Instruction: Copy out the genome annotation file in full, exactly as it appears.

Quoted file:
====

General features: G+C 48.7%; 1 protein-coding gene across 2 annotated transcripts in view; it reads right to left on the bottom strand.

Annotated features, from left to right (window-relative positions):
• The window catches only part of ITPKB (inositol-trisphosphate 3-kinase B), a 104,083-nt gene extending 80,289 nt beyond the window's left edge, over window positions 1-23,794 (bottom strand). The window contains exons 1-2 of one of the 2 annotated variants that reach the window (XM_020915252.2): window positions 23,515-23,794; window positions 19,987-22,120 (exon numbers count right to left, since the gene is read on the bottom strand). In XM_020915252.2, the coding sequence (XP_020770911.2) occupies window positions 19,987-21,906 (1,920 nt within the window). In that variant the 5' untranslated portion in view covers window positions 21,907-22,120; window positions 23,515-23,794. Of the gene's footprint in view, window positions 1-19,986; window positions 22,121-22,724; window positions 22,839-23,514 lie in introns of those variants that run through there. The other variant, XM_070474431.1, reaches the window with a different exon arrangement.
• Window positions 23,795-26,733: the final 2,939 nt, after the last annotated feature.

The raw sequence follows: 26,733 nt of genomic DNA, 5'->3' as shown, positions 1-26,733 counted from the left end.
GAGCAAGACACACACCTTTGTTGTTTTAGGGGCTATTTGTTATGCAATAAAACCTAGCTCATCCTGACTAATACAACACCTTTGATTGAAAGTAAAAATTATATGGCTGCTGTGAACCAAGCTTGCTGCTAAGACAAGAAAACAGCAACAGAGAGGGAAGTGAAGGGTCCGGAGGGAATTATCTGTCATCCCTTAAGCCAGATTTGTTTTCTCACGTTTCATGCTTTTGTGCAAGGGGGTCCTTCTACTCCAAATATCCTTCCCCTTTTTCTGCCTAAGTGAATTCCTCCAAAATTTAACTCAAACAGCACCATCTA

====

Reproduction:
General features: G+C 48.7%; 1 protein-coding gene across 2 annotated transcripts in view; it reads right to left on the bottom strand.

Annotated features, from left to right (window-relative positions):
• The window catches only part of ITPKB (inositol-trisphosphate 3-kinase B), a 104,083-nt gene extending 80,289 nt beyond the window's left edge, over window positions 1-23,794 (bottom strand). The window contains exons 1-2 of one of the 2 annotated variants that reach the window (XM_020915252.2): window positions 23,515-23,794; window positions 19,987-22,120 (exon numbers count right to left, since the gene is read on the bottom strand). In XM_020915252.2, the coding sequence (XP_020770911.2) occupies window positions 19,987-21,906 (1,920 nt within the window). In that variant the 5' untranslated portion in view covers window positions 21,907-22,120; window positions 23,515-23,794. Of the gene's footprint in view, window positions 1-19,986; window positions 22,121-22,724; window positions 22,839-23,514 lie in introns of those variants that run through there. The other variant, XM_070474431.1, reaches the window with a different exon arrangement.
• Window positions 23,795-26,733: the final 2,939 nt, after the last annotated feature.

The raw sequence follows: 26,733 nt of genomic DNA, 5'->3' as shown, positions 1-26,733 counted from the left end.
GAGCAAGACACACACCTTTGTTGTTTTAGGGGCTATTTGTTATGCAATAAAACCTAGCTCATCCTGACTAATACAACACCTTTGATTGAAAGTAAAAATTATATGGCTGCTGTGAACCAAGCTTGCTGCTAAGACAAGAAAACAGCAACAGAGAGGGAAGTGAAGGGTCCGGAGGGAATTATCTGTCATCCCTTAAGCCAGATTTGTTTTCTCACGTTTCATGCTTTTGTGCAAGGGGGTCCTTCTACTCCAAATATCCTTCCCCTTTTTCTGCCTAAGTGAATTCCTCCAAAATTTAACTCAAACAGCACCATCTA